Today's noctor really puts the WTF in MidlevelWTF. Here we have a "doctor" by the name of Carly Willeford, who along with her husband who is an actual doctor (anesthesiologist) by the name of Kenneth Lee Willeford, runs an operation in North Carolina by the name of Coastal Carolinas Integrated Medicine that claims to be a "cutting edge Board Certified Interventional Spine and Pain Management Center" that also offers addiction medicine services. Here's a part of "Dr." Carly's about page:
Get past the inexplicable animated rock concert background, and we have a couple of very intellectually simulating questions. "What if your 'doctor' is a Nurse?" I think the better question is, "What if your doctor is a physician?" I don't know what a DNP nurse is, but I do know that they have nowhere near the amount of education, training, and experience an attending physician with a MD/DO has!
"A Board Certified Nurse Practitioners holds a medical license"? Lol, what? No. This is FAKE NEWS. In North Carolina, APRNs/nurse practitioners are very clearly licensed under the Board of Nursing, not the medical board, and require a supervising physician. Report this false advertising here:
To be honest, nurse practitioners and other midlevels really should be subservient to the medical board since the ability to "order laboratory & diagnostic testing and prescribe medications" is nothing more than a long-winded way of describing the practice of medicine. And if I were a physician married to a nurse practitioner who deliberately and falsely claimed to have a medical license, I'm pretty sure I'd want a divorce. But I digress. "Dr." Carly's bio gets even better:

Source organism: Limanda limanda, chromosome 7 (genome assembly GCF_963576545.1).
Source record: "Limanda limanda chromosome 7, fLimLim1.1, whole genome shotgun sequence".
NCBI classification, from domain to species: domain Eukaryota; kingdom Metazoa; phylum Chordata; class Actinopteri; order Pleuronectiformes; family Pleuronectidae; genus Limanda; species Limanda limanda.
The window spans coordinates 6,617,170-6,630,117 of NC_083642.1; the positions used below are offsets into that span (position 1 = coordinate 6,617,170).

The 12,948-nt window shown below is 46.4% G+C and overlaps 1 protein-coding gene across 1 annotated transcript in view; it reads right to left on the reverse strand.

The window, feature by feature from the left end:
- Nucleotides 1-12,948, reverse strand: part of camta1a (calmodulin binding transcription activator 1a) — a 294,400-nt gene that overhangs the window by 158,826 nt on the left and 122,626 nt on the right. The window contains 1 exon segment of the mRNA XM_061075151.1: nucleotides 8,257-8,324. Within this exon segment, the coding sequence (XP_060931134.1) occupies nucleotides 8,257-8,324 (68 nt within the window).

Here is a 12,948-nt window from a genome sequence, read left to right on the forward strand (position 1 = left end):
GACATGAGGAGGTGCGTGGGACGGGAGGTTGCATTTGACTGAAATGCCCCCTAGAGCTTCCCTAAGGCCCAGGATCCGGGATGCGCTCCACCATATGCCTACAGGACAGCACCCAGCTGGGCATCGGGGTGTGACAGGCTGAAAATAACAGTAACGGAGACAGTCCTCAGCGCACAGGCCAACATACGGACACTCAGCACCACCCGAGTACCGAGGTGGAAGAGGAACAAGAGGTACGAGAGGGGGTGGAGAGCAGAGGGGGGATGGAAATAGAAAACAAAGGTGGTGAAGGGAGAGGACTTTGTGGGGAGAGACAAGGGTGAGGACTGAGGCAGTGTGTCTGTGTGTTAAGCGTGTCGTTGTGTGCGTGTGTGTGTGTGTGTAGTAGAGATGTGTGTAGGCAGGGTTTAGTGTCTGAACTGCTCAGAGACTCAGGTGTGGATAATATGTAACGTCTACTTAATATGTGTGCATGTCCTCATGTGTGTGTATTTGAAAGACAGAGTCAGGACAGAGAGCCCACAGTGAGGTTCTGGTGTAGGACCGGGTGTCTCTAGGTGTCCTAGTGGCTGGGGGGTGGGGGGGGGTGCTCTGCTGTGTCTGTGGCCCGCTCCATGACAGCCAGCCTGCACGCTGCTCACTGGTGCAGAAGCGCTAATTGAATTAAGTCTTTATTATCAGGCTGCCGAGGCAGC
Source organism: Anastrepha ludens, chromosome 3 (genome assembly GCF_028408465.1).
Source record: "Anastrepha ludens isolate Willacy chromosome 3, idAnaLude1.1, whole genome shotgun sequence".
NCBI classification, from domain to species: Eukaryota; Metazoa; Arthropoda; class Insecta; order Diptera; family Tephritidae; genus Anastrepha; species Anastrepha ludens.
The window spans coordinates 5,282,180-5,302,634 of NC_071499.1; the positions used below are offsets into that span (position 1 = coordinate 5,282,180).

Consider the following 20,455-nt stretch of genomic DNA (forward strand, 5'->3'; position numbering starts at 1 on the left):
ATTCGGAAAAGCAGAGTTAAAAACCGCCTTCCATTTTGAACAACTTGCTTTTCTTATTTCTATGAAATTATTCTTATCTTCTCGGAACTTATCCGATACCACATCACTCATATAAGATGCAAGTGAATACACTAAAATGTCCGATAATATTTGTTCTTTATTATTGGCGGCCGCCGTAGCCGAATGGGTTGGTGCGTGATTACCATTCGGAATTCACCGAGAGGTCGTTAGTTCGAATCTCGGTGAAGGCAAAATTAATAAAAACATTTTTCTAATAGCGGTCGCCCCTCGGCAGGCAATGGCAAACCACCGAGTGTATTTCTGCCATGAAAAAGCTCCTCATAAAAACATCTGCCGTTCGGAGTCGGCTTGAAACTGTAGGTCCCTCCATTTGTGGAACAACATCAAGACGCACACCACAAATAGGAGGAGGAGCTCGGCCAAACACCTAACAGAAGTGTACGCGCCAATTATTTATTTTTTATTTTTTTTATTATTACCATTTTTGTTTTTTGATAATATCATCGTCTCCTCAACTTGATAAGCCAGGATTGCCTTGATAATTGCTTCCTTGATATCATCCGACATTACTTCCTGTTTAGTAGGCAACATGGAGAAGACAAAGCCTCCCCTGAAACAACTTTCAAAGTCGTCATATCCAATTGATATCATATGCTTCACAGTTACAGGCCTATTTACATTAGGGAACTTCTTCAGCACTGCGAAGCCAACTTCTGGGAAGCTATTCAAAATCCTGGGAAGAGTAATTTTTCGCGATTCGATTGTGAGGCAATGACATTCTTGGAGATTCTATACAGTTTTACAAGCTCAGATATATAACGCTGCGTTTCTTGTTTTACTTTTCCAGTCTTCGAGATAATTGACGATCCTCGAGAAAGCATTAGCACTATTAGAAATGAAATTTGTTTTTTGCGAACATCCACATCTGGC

We're also really confused as to how "biblical principles" and "creation science" go along with diagnosing and treating disease. Do you pray the disease away? If humans were the result of creation and intelligent design, why does disease even exist in the first place? I'm not sure that a nurse practitioner who believes in mixing the Bible and creationism into healthcare can be trusted to practice evidence-based medicine.
It's always funny when DNPs try to brag about their "advanced-level" terminal degrees. Take a quick look at the University of South Carolina's DNP program - not only is the course content entirely online, but it's advertised as something that can be completed part-time while you work! It truly sounds like a very rigorous program. Have you ever seen a reputable medical school that offers a 100%-online curriculum that can be completed while you work your day job? The fact that hospitals are allowing DNPs to prance around the floors, seeing patients and practicing "healthcare", is truly a horrifying thought. This DNP is right about one thing though - the complexity of modern healthcare "requires the highest level of scientific knowledge and practice expertise to assure quality patient outcomes." It just happens that this highest level of scientific knowledge and practice expertise can only be provided by physicians.